Standard Performance Evaluation Corporation
An inside perSPECtive
More than a dozen people from different eras were interviewed for the 30th anniversary content on this website. Beyond their specific experiences, many of them had something to say about what makes SPEC a unique organization. Here is a selection of those comments.
What I value about SPEC is the organization's focus on the attributes which led to a better benchmark rather than producing yet another marketing demo. The history of this organization rising out of frustration with unverifiable marketing claims has lead to a development culture that to a surprising degree values sound engineering ahead of marketing targets, and I believe this culture enables us to implement challenging tests beyond the reach of many other groups.
-- Alexander Carlton, SPEC web editor and participant since 1990
If there is one person to be recognized for their contribution to SPEC, it is Kaivalya Dixit. He is Mr. SPEC. He took SPEC from a strictly CPU-oriented performance organization to a professional performance engineering standards organization. A fine leader of SPEC who gave me the opportunity to contribute to benchmark development. He brought his distinguished successor Walter Bays to the fore, completing his able stewardship.
It is great to see when colleagues from industry and academia with completely different backgrounds can work together in a team bringing in complementary expertise and different perspectives.
-- Samuel Kounev, SPEC/RG chair
It's the membership that makes SPEC special: The people who contribute their time and efforts to work on developing the benchmarks, running them, and contributing to the public database of results are really the heart of SPEC.
-- Cathy Sandifer, SPEC IT support and webmaster since 2002.
In so many multi-vendor organizations, the best strategy ends up being blocking what your competitors are trying to do. In SPEC, the best strategy is always cooperating to get something done.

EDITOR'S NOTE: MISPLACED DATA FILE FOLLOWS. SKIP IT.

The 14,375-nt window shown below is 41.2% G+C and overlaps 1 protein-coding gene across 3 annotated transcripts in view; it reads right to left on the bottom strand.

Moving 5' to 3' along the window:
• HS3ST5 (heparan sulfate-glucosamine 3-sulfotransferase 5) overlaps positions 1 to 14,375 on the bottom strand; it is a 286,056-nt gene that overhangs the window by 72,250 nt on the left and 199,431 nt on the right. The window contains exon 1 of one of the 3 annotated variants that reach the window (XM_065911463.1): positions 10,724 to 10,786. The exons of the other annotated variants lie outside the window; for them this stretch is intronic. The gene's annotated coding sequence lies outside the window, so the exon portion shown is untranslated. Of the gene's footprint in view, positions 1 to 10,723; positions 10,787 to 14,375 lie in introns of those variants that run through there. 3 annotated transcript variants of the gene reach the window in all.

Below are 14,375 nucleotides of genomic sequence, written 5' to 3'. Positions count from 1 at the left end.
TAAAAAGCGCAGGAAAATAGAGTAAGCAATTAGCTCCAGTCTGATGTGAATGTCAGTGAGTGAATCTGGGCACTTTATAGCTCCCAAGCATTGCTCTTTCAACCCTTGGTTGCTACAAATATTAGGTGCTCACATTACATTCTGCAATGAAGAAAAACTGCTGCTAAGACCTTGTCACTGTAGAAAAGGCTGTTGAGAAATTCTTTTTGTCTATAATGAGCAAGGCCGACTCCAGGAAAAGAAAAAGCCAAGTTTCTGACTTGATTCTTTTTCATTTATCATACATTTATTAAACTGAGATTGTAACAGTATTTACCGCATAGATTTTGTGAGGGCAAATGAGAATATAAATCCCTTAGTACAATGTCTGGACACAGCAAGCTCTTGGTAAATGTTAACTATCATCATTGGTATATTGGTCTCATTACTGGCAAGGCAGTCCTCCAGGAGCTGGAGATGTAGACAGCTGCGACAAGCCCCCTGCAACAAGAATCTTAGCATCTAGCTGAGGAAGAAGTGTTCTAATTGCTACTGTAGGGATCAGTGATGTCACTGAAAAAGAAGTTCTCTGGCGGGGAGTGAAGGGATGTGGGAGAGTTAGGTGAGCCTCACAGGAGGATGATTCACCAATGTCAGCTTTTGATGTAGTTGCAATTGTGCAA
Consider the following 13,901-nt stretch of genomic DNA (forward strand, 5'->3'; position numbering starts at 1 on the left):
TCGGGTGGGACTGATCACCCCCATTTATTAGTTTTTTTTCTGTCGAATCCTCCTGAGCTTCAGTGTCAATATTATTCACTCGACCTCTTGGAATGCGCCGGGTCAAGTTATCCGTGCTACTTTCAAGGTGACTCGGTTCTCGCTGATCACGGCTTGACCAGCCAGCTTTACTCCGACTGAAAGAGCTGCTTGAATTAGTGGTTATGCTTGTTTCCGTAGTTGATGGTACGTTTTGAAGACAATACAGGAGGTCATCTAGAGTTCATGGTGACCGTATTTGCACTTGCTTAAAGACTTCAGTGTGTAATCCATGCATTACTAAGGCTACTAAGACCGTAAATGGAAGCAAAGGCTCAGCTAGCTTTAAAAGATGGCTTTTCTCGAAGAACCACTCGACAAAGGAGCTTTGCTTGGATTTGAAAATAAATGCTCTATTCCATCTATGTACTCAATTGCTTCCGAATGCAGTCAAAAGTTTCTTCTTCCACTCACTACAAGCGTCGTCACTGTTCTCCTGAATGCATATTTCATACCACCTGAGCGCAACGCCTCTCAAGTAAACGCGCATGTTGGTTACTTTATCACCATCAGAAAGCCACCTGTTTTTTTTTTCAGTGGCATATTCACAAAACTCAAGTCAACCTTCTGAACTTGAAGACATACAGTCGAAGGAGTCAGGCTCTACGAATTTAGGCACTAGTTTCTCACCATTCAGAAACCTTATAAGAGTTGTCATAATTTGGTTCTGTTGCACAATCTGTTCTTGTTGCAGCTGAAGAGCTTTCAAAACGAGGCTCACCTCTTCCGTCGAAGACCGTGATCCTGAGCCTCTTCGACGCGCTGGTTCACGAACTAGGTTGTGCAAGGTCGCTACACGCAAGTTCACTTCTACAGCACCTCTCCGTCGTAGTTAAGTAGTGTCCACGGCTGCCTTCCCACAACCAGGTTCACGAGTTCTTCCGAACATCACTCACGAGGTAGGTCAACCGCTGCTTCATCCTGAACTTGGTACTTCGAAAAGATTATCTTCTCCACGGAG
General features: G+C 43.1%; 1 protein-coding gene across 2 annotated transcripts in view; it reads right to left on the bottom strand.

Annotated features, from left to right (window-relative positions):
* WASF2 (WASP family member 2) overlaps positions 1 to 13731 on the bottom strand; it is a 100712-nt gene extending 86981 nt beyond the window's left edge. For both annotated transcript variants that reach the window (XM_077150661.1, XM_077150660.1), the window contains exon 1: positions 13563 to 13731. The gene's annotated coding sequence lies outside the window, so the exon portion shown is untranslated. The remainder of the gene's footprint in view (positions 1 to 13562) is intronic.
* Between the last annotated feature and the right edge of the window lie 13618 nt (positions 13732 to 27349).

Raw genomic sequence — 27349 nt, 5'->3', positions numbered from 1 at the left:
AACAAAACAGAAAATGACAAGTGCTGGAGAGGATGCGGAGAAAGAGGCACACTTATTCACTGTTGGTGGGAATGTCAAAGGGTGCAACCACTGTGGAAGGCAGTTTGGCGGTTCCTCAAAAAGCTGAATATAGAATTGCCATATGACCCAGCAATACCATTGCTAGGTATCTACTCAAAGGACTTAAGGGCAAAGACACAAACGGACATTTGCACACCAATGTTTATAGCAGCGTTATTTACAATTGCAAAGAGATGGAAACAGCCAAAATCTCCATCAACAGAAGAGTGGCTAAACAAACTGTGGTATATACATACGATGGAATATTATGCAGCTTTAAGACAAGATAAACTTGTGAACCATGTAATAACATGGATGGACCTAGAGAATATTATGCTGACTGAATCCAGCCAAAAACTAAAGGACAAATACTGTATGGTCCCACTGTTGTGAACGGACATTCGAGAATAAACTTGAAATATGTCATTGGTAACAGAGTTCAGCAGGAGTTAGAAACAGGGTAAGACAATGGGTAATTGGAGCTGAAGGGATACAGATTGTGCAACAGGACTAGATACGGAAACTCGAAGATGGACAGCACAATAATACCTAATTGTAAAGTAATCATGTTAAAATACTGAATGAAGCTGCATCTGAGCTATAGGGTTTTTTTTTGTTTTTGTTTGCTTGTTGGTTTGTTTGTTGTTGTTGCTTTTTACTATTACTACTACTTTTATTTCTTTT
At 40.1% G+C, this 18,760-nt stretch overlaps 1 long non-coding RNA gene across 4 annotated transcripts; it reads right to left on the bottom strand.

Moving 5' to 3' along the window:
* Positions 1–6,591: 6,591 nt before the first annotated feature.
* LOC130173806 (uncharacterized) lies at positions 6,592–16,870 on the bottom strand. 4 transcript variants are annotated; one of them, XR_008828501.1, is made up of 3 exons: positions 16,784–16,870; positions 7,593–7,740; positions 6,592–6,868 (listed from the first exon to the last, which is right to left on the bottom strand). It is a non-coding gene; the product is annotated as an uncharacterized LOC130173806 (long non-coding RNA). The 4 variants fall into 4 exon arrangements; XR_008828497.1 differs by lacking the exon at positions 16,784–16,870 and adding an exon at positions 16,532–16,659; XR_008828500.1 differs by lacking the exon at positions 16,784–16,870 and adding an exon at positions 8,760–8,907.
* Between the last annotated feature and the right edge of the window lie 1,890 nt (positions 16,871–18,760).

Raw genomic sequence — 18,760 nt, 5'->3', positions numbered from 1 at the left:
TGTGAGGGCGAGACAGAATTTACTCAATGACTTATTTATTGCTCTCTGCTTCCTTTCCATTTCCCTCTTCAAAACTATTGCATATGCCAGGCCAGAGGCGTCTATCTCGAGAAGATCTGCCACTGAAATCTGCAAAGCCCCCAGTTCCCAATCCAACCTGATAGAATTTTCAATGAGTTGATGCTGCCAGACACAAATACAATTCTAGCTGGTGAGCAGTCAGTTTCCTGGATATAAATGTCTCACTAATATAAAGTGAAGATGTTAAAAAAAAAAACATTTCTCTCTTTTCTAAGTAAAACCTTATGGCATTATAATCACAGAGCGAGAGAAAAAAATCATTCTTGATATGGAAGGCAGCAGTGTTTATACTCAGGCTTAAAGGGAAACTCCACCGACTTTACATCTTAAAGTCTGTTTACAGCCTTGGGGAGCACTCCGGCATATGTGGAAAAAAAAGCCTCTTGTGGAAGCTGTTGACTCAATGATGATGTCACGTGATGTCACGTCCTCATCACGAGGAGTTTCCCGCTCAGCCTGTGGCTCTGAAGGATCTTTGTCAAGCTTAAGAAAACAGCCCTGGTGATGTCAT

I'm very grateful I've had the honor to serve as SPECpower chair for the last decade. Besides driving server efficiency worldwide, it has enabled my personal effectiveness to grow quite a bit. You have to learn to lead a diverse team with people from different companies and universities, a multitude of cultural backgrounds, and a variety of geographical areas who speak several languages. I've learned a great deal from leading those experts and have benefited from their knowledge and experience in many diverse areas.
-- Klaus-Dieter Lange, SPECpower committee chair
When thinking of SPEC, long-time SPEC/GWPG rep and former SPECapc chair Allen Jensen thought of letters to home from a Ken Burns war documentary:
Dearest Melinda. The coffee ran out today; all that is left is decaf. I'm not sure how much longer we can continue.
Dearest Melinda. Another long cold night, we only have the heat of our workstations. Thinking of our soft beds at home. This damn benchmark may never ship.
Dearest Melinda. Another mention of geomean today. There wasn't bloodshed yet but the meeting ended in silence.
SPEC is the epitome of the roundtable where all the valiant knights of the computer tech industry congregate in cooperation, where each member who sits there has equal status, where concepts like consensus and transparency rule, where the standards for computer performance metrics and benchmarks are equitably hammered out and forged. I have always believed in and felt kinship to such an idea, and to this day, SPEC lives up to it!
-- Jason Glick, SPEC IT engineering and support manager since 1998.
What's not talked about much is the extensive use of SPEC benchmarks for performance evaluation in published research. At every leading supercomputing conference, a large portion of the research work that is presented uses benchmark suites produced by SPEC.
-- J. Nelson Amaral, SPEC Board member and major advocate for the SPEC Research Group
Cooperation and competition have to work together in the scientific world. SPEC is an organization that helps reconcile these seemingly opposing demands. Getting people in the same room and talking with each other has a nice effect. Even if the people involved are competitors they can have a common goal and be friends too.
-- Rudi Eigenmann, former SPEC/HPG chair and long-time SPEC contributor
A large value of SPEC vs. benchmarks developed by individuals or a single company is the fact that we have published results that are curated by SPEC and freely available on the website. The ability to compare published results that are standardized is really unique.
-- Robert Henschel, SPEC/HPG chair
As a non-profit organization, SPEC is continually seeking ways to better serve the computing community. This can manifest itself in many ways, including improving access to SPEC-produced content, making our benchmarks and tools easier to use, and reaching out to emerging technology regions worldwide. SPEC is excited to continue pursuing its mission, and invites collaboration from all corners of the benchmarking community.